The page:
Photography is my way of telling stories. Stories where place, time and memory merge together to be remembered and to prevent them from fading away.
I wanted to tell a story based on my personal family history about how immigrants feel connected to their home country for a long time. That even after several generations the connection to the homeland remains, and that it only slowly fades. It’s about the feeling of being at home in both places without completely belonging to either one of them. About the wish of holding on and the inevitability of needing to let go.
Why did you decide to give this project the form of a book?
The message I wanted to communicate is quite abstract, and in my project, I also made use of different kinds of photography. I combined old (family) photos with landscape photography. I used the form of a book because the edit, the sequence of the images in the book as well as the size and the positioning of the images on the pages allowed me to tell the story in the best possible way.
What do you expect the viewer experience when they look at your book?
I would like for the viewer to feel as if he is losing track of time and place. The places shown are interchangeable, have the same feeling and value. Time could be now, or the past. A sense of being pulled back and forth between different places over several periods of time. The viewer might feel a bit of melancholy and a sense of resignation.
As this is our first interview, can you introduce your work in general?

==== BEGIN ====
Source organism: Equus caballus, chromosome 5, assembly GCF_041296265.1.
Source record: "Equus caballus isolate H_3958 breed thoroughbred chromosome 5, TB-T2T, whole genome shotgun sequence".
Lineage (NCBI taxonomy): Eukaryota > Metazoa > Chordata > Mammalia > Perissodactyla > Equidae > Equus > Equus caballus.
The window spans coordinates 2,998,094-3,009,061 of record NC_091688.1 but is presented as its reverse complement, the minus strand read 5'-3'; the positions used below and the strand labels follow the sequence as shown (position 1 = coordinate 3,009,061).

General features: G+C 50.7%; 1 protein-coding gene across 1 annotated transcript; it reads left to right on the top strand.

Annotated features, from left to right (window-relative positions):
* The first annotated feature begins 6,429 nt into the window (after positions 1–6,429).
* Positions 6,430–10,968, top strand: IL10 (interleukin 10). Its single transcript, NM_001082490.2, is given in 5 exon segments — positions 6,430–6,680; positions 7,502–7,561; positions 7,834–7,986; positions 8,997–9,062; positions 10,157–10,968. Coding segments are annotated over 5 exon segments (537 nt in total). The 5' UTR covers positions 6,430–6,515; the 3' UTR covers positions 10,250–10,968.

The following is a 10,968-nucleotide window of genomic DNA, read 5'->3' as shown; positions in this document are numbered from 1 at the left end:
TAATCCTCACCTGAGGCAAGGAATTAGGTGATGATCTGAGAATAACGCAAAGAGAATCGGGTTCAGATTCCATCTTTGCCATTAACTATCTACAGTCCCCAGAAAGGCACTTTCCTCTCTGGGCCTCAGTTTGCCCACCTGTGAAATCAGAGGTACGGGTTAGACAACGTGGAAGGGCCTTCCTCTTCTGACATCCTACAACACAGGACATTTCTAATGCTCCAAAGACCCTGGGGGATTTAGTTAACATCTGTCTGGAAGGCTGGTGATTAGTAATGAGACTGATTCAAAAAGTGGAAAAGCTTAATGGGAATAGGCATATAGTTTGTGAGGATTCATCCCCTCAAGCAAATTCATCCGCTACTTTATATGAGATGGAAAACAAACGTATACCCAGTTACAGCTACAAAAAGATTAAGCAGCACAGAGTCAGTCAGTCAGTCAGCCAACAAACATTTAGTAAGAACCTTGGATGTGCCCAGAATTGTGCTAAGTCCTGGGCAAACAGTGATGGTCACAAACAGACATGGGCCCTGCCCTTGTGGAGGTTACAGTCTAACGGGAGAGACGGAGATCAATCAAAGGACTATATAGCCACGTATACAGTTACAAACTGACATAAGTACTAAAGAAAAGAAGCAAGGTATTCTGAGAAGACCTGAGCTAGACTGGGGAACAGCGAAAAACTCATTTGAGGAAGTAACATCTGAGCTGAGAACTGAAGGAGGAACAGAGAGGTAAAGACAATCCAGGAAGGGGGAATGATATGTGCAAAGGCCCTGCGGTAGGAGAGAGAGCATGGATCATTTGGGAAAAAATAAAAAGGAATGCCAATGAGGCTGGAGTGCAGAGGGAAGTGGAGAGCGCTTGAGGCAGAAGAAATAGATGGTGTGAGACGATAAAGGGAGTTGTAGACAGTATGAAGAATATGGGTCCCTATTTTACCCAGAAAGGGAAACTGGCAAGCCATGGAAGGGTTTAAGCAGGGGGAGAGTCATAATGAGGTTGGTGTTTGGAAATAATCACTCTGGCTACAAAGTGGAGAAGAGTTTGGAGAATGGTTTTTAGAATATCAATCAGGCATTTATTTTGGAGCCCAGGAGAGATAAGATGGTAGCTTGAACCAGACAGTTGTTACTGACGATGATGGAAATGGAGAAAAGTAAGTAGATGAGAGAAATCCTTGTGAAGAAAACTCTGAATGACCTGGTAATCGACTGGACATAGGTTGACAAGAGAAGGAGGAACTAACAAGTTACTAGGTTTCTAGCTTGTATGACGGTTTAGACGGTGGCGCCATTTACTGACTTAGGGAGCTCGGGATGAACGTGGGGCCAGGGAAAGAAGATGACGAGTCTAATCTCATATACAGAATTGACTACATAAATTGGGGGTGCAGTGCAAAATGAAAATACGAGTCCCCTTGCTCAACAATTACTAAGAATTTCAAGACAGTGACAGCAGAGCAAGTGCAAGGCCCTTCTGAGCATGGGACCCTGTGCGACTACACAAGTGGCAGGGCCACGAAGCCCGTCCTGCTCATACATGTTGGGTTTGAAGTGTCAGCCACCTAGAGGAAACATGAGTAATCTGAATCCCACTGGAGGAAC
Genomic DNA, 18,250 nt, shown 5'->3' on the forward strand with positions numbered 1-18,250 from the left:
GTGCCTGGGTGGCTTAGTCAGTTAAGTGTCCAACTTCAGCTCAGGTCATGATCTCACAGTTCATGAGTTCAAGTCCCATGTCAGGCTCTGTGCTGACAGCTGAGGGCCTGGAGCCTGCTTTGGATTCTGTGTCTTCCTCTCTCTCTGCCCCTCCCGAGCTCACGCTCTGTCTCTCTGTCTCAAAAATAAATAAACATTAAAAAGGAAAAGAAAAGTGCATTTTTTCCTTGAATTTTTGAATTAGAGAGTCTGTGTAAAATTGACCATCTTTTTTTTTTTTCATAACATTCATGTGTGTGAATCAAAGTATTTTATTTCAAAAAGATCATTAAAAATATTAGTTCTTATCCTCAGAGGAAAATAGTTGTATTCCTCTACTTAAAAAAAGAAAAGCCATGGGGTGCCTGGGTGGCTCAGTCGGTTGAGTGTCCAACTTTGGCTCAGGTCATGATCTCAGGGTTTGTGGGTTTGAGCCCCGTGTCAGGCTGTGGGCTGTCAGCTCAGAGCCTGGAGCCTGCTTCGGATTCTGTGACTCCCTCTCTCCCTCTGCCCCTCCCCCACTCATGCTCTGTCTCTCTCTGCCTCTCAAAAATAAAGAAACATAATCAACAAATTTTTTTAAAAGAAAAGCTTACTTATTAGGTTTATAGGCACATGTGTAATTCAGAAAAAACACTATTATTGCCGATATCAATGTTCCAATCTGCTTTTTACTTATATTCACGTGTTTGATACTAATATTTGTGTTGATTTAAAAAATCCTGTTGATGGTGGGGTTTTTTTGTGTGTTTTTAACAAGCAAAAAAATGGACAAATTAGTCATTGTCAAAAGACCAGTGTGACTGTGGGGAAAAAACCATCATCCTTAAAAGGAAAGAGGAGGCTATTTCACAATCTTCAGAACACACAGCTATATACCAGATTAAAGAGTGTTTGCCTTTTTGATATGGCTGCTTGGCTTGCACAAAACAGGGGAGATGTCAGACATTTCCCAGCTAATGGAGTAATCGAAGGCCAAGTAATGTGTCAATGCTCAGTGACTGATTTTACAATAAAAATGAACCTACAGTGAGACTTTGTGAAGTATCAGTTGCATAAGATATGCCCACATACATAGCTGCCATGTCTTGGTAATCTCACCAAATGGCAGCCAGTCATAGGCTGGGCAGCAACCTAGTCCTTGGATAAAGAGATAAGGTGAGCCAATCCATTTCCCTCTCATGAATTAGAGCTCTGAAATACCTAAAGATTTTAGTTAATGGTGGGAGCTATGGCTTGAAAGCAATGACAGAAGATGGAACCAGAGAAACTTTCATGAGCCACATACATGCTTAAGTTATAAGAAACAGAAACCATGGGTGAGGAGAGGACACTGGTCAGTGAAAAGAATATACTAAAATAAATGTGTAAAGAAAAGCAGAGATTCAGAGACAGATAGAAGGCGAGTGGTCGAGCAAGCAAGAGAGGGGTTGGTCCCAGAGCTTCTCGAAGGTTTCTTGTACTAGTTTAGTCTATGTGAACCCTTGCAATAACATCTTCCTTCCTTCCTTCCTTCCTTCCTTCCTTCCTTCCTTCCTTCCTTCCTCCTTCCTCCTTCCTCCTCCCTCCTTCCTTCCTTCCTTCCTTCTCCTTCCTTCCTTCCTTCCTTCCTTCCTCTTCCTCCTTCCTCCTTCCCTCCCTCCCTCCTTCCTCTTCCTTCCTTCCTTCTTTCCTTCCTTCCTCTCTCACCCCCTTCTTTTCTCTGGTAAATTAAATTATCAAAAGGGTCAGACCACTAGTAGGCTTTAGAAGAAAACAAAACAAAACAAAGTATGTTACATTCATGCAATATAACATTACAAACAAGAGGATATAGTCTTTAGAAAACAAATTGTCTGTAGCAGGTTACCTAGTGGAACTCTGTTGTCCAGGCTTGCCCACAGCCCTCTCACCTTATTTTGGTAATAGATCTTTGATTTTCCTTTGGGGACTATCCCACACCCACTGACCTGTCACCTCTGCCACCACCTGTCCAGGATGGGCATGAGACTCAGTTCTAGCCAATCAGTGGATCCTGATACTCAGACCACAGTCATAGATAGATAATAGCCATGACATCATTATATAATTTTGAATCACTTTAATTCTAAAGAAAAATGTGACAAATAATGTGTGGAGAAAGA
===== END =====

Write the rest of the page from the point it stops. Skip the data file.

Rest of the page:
In my work, I’m interested in the relationship between time, place and memory. How one thing influences the other, how a certain place can evoke different feelings in different periods of time and for different people. My way of exploring this is by telling stories. Stories where place, time and memory merge together.
Can you say something about the editing of your book? Did you work alone? Did you work with an image editor and designer?
Because of the complexity of the message, combined with the use of different types of photography I decided early on to work with an editor and a designer. This has been a very important and useful collaboration. Working with both of them obliged me first of all to focus very well on the message I wanted to communicate. It was also very important and helpful in constructing the book by helping me selecting the images and defining the best sequence in order to communicate the message. I worked together with Nicole Segers as an image editor and with Asja Keeman from Studio Asja Keeman for the graphic design.